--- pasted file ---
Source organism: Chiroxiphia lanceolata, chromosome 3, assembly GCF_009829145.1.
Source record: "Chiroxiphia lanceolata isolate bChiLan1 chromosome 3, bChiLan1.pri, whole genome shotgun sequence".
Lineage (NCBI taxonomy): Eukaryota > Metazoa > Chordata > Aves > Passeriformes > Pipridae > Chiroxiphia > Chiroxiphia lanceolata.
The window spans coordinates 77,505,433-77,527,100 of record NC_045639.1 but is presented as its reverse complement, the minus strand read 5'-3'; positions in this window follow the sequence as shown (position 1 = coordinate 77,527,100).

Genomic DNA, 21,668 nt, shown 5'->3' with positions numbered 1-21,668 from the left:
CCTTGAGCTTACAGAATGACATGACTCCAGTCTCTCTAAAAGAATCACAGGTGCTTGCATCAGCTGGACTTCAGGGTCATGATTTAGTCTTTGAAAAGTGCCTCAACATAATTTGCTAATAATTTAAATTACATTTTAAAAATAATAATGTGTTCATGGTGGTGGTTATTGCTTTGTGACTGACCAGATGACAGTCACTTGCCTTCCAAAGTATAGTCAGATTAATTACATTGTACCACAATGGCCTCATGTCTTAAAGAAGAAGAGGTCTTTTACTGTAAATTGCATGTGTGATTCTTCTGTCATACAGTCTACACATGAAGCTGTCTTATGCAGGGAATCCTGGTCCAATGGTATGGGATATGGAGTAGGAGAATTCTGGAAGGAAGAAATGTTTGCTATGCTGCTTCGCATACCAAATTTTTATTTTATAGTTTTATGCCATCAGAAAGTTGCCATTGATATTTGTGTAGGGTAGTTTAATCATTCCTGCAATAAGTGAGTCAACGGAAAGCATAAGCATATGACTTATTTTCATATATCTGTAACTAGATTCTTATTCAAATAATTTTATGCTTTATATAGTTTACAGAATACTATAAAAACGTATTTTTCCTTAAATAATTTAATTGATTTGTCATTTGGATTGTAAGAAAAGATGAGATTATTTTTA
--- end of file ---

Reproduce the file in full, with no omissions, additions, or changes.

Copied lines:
Source organism: Chiroxiphia lanceolata, chromosome 3, assembly GCF_009829145.1.
Source record: "Chiroxiphia lanceolata isolate bChiLan1 chromosome 3, bChiLan1.pri, whole genome shotgun sequence".
Lineage (NCBI taxonomy): Eukaryota > Metazoa > Chordata > Aves > Passeriformes > Pipridae > Chiroxiphia > Chiroxiphia lanceolata.
The window spans coordinates 77,505,433-77,527,100 of record NC_045639.1 but is presented as its reverse complement, the minus strand read 5'-3'; positions in this window follow the sequence as shown (position 1 = coordinate 77,527,100).

Genomic DNA, 21,668 nt, shown 5'->3' with positions numbered 1-21,668 from the left:
CCTTGAGCTTACAGAATGACATGACTCCAGTCTCTCTAAAAGAATCACAGGTGCTTGCATCAGCTGGACTTCAGGGTCATGATTTAGTCTTTGAAAAGTGCCTCAACATAATTTGCTAATAATTTAAATTACATTTTAAAAATAATAATGTGTTCATGGTGGTGGTTATTGCTTTGTGACTGACCAGATGACAGTCACTTGCCTTCCAAAGTATAGTCAGATTAATTACATTGTACCACAATGGCCTCATGTCTTAAAGAAGAAGAGGTCTTTTACTGTAAATTGCATGTGTGATTCTTCTGTCATACAGTCTACACATGAAGCTGTCTTATGCAGGGAATCCTGGTCCAATGGTATGGGATATGGAGTAGGAGAATTCTGGAAGGAAGAAATGTTTGCTATGCTGCTTCGCATACCAAATTTTTATTTTATAGTTTTATGCCATCAGAAAGTTGCCATTGATATTTGTGTAGGGTAGTTTAATCATTCCTGCAATAAGTGAGTCAACGGAAAGCATAAGCATATGACTTATTTTCATATATCTGTAACTAGATTCTTATTCAAATAATTTTATGCTTTATATAGTTTACAGAATACTATAAAAACGTATTTTTCCTTAAATAATTTAATTGATTTGTCATTTGGATTGTAAGAAAAGATGAGATTATTTTTA